Trump’s Tuxedo: ‘It’s wrong in every way!’

“And Patrick Murphy, the head cutter at tailors Davies and Son, who are based in Savile Row, London, told MailOnline that ‘everything you can imagine’ was wrong with Trump’s tuxedo.

‘Its totally disproportionate to his height and girth,’ he said.

‘The waistcoat is far too long, it should not show underneath his jacket.”

—Conner Boyd and Harry Howard, “Trump’s look is not my fault, says White House tailor as he insists he doesn’t know where President got his poorly fitted state banquet attire from – while Savile Row expert reveals: ‘It’s wrong in every way!’The Daily Mail. June 8, 2019.

My apologies for pointing toward the cancer that is The Daily Mail website, but I think ‘wrong in every way’ pretty much sums up the suit and the man. Keep Making America Great Again, buddy!

What I Learned Trying To Secure Congressional Campaigns

“Attempts to work with the DNC and DCCC. The national party was so unhelpful that in the end I had to treat them as part of the threat model. Particularly vexing was their addiction to sending email attachments.

To cite one small example: on August 22, the DNC had a phishing scare, where they mistook a vulnerability assessment for an actual attack. The next day, DCCC Executive Director Dan Sena sent an email to all campaings with the subject line “Reminder About Cybersecurity”. That email included three attachments, including a file evocatively titled “2—20170712—Falcon.docx”.

I can’t think of a more efficient way to compromise every campaign in the country than blasting security alerts with dodgy attachments from the DCCC email account.

The DCCC sent out attachments constantly. It drove me nuts. And I was never able to get a meeting with anyone there to slug it out.”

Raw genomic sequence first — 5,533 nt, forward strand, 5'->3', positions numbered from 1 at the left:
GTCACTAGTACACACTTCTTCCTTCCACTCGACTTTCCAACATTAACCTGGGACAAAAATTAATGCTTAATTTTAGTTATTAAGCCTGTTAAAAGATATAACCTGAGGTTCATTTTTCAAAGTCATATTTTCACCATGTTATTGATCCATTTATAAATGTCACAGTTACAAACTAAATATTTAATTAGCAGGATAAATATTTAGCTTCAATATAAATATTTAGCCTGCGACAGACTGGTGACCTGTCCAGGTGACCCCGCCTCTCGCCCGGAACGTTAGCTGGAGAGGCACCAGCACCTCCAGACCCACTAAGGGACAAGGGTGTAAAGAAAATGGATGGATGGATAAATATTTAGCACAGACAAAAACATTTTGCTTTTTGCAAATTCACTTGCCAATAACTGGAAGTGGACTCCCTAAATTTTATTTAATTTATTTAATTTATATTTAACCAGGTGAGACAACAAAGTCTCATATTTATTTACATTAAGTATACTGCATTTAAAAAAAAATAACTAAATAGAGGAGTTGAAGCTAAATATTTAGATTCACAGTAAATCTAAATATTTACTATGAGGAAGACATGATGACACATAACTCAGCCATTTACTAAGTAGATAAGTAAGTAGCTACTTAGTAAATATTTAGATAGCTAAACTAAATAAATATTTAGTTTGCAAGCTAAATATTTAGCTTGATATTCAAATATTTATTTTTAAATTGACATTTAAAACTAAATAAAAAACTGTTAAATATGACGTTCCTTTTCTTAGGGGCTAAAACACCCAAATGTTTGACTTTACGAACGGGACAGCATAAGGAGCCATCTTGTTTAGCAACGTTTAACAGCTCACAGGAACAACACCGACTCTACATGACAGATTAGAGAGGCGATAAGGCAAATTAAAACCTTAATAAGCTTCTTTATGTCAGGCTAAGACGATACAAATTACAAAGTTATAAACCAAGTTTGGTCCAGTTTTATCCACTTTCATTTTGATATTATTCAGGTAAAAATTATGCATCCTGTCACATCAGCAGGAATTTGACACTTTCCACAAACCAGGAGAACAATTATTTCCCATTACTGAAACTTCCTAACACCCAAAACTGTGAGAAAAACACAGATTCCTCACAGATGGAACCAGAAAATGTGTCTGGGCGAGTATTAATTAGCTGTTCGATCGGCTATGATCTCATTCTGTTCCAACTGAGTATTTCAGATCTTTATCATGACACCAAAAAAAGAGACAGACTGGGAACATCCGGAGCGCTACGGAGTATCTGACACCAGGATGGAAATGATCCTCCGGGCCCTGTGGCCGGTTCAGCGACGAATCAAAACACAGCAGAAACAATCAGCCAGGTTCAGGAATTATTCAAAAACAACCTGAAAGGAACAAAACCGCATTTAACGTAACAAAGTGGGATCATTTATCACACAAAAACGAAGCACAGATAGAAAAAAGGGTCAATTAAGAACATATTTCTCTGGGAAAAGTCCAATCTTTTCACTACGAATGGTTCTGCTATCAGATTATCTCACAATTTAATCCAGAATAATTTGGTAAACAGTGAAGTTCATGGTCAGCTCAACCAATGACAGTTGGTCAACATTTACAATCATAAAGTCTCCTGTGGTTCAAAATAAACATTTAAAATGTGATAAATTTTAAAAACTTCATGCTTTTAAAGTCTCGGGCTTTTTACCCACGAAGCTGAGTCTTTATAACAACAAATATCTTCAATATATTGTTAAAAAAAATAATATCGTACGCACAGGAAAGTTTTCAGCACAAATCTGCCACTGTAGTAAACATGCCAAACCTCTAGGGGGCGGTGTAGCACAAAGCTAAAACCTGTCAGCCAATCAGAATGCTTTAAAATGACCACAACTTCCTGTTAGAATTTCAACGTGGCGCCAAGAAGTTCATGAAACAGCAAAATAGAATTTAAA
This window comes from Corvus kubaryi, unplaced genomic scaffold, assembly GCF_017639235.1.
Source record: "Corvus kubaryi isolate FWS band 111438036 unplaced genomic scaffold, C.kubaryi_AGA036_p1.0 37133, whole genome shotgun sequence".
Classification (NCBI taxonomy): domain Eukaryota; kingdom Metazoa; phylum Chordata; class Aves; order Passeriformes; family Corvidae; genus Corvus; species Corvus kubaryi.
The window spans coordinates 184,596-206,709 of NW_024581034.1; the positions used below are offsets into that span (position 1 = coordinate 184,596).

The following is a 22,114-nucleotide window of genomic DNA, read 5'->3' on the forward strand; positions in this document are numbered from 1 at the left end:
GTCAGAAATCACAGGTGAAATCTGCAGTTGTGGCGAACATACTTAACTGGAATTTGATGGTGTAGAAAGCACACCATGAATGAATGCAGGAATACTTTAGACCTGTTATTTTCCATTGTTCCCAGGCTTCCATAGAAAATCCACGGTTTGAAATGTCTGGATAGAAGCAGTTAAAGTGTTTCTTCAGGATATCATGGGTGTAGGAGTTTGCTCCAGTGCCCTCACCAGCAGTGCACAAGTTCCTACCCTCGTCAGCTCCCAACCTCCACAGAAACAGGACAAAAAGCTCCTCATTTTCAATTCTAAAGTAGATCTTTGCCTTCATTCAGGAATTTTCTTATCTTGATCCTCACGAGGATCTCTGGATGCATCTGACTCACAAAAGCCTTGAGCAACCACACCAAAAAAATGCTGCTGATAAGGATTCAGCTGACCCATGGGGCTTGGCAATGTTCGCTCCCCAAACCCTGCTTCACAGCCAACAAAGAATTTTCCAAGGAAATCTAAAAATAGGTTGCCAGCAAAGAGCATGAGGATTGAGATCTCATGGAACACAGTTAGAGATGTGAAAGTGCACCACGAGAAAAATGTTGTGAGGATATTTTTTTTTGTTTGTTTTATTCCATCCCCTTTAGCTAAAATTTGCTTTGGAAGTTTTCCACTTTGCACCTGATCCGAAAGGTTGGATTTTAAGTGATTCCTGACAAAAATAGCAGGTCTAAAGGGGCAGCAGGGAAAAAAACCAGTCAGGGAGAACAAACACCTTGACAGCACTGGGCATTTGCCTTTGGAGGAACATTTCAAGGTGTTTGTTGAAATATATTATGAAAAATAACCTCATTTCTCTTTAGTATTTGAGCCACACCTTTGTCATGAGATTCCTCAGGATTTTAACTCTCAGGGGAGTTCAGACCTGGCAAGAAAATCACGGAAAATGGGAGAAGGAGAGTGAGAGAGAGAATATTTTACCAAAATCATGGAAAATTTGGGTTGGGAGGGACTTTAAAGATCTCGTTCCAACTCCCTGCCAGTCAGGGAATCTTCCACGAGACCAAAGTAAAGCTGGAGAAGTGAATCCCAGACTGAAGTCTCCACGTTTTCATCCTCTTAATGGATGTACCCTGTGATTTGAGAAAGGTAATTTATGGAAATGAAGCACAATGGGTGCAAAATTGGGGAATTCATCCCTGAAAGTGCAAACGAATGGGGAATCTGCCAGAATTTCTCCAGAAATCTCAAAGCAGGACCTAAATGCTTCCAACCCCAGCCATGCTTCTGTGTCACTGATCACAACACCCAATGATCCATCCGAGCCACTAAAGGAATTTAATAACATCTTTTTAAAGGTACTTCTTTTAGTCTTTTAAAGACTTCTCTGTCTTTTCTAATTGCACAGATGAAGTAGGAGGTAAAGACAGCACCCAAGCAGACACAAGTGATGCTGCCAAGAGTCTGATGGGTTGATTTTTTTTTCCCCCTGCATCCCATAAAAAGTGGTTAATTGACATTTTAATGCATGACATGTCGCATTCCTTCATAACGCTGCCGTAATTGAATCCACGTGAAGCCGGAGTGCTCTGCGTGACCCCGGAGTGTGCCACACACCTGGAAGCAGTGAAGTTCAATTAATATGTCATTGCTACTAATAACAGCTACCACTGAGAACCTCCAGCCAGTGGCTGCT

—Maciej Ceglowski, “What I Learned Trying To Secure Congressional Campaigns.” May 27, 2019.

Explains much of what is wrong with politics in the United States and the Democratic Party in particular.

Smart Watches, Fitness Trackers & Automatic Watches: Vostok

I have never been one to wear a watch all day long. Today, it seems more of a fashion accessory since the time is always available from our phone, and our phones are always with us.

But, watches also seem to be making a comeback as a replacement for phones in the form of “smart watches”, activity trackers and the like. The problem I have with these types of electronics is their aesthetics, price and durability.

In the past, I have used Timex Ironman and Polar products for time and measuring difficult of workouts using my heart rate as an indicator. They were perfect for a run. Water resistant and ugly. They weren’t something you’d were all day long.

They also used to be a lot cheaper too. You would spend half of the current price of $50-$150 on the entry level model. But, as they move into the premium space and try to replace phones, they have climbed up to phone prices for the premium models.

And like phones and other electronics, these devices are not built to last. Either the battery is not replaceable because the expectation is you’ll update to the new model when the battery is exhausted or replacing the battery tends to compromise water resistance. There’s also the problem that many of these devices aren’t durable. It is clear that smart watches like Apple Watch, Fitbit and many of the other brands in this space aren’t going to take much punishment. Those that look like they can take punishment are an eye-sore.

At this point, I saw this review of a Seiko SKX007. Since it is an automatic watch, it is wound by simply wearing it. There is no battery. It is a diver’s watch that can go down to 200m. It’s tough, and with NATO straps, you can get rid of those metal or resin bands.

Searching eBay, I was able to find Seiko SKX007 watches for sale that were essentially new for $175. But, since I’ve never worn a watch on a regular basis before, it was a lot of money to spend on something I was not sure I’d wear.

This is when I discovered Vostok Watches. They’ve been making automatic dive watches for the Russian military since the end of World War II. Reviews called them the best dive watch for under $100. Amazon has Vostok Dive watches for $89.90. If you can live with 30m water resistance, they least expensive option I found was $49.90.